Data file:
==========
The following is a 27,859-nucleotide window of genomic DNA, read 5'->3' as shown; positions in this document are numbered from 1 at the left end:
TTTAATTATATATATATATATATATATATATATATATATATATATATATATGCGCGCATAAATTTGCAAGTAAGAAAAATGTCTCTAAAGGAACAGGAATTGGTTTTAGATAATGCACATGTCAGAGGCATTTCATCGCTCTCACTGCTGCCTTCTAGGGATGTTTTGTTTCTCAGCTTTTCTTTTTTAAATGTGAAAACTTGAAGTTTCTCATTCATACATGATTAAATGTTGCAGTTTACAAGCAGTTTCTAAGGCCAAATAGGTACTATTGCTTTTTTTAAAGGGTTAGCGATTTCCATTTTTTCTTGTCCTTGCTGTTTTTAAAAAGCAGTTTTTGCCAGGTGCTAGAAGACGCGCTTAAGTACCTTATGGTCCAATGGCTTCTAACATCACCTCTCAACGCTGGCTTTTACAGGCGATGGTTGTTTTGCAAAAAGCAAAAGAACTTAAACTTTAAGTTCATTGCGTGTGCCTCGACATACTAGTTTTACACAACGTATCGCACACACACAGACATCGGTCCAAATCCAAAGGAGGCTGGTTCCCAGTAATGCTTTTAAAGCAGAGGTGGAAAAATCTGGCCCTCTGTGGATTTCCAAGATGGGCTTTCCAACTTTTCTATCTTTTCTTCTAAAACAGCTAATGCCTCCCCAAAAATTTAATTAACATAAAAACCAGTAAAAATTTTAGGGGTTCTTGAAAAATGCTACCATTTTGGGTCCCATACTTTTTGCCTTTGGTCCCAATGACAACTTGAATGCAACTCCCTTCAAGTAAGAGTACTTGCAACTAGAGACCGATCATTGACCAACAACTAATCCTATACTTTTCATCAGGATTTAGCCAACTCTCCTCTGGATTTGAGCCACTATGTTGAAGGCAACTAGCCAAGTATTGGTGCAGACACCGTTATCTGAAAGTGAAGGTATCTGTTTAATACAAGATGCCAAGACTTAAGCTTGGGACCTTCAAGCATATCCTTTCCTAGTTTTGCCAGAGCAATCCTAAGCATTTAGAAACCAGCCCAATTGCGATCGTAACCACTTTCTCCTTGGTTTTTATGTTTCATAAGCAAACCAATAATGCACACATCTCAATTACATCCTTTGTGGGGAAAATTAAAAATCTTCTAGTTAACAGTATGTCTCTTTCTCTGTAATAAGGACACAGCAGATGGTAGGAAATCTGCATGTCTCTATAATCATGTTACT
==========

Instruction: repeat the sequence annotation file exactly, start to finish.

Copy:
The following is a 27,859-nucleotide window of genomic DNA, read 5'->3' as shown; positions in this document are numbered from 1 at the left end:
TTTAATTATATATATATATATATATATATATATATATATATATATATATATGCGCGCATAAATTTGCAAGTAAGAAAAATGTCTCTAAAGGAACAGGAATTGGTTTTAGATAATGCACATGTCAGAGGCATTTCATCGCTCTCACTGCTGCCTTCTAGGGATGTTTTGTTTCTCAGCTTTTCTTTTTTAAATGTGAAAACTTGAAGTTTCTCATTCATACATGATTAAATGTTGCAGTTTACAAGCAGTTTCTAAGGCCAAATAGGTACTATTGCTTTTTTTAAAGGGTTAGCGATTTCCATTTTTTCTTGTCCTTGCTGTTTTTAAAAAGCAGTTTTTGCCAGGTGCTAGAAGACGCGCTTAAGTACCTTATGGTCCAATGGCTTCTAACATCACCTCTCAACGCTGGCTTTTACAGGCGATGGTTGTTTTGCAAAAAGCAAAAGAACTTAAACTTTAAGTTCATTGCGTGTGCCTCGACATACTAGTTTTACACAACGTATCGCACACACACAGACATCGGTCCAAATCCAAAGGAGGCTGGTTCCCAGTAATGCTTTTAAAGCAGAGGTGGAAAAATCTGGCCCTCTGTGGATTTCCAAGATGGGCTTTCCAACTTTTCTATCTTTTCTTCTAAAACAGCTAATGCCTCCCCAAAAATTTAATTAACATAAAAACCAGTAAAAATTTTAGGGGTTCTTGAAAAATGCTACCATTTTGGGTCCCATACTTTTTGCCTTTGGTCCCAATGACAACTTGAATGCAACTCCCTTCAAGTAAGAGTACTTGCAACTAGAGACCGATCATTGACCAACAACTAATCCTATACTTTTCATCAGGATTTAGCCAACTCTCCTCTGGATTTGAGCCACTATGTTGAAGGCAACTAGCCAAGTATTGGTGCAGACACCGTTATCTGAAAGTGAAGGTATCTGTTTAATACAAGATGCCAAGACTTAAGCTTGGGACCTTCAAGCATATCCTTTCCTAGTTTTGCCAGAGCAATCCTAAGCATTTAGAAACCAGCCCAATTGCGATCGTAACCACTTTCTCCTTGGTTTTTATGTTTCATAAGCAAACCAATAATGCACACATCTCAATTACATCCTTTGTGGGGAAAATTAAAAATCTTCTAGTTAACAGTATGTCTCTTTCTCTGTAATAAGGACACAGCAGATGGTAGGAAATCTGCATGTCTCTATAATCATGTTACT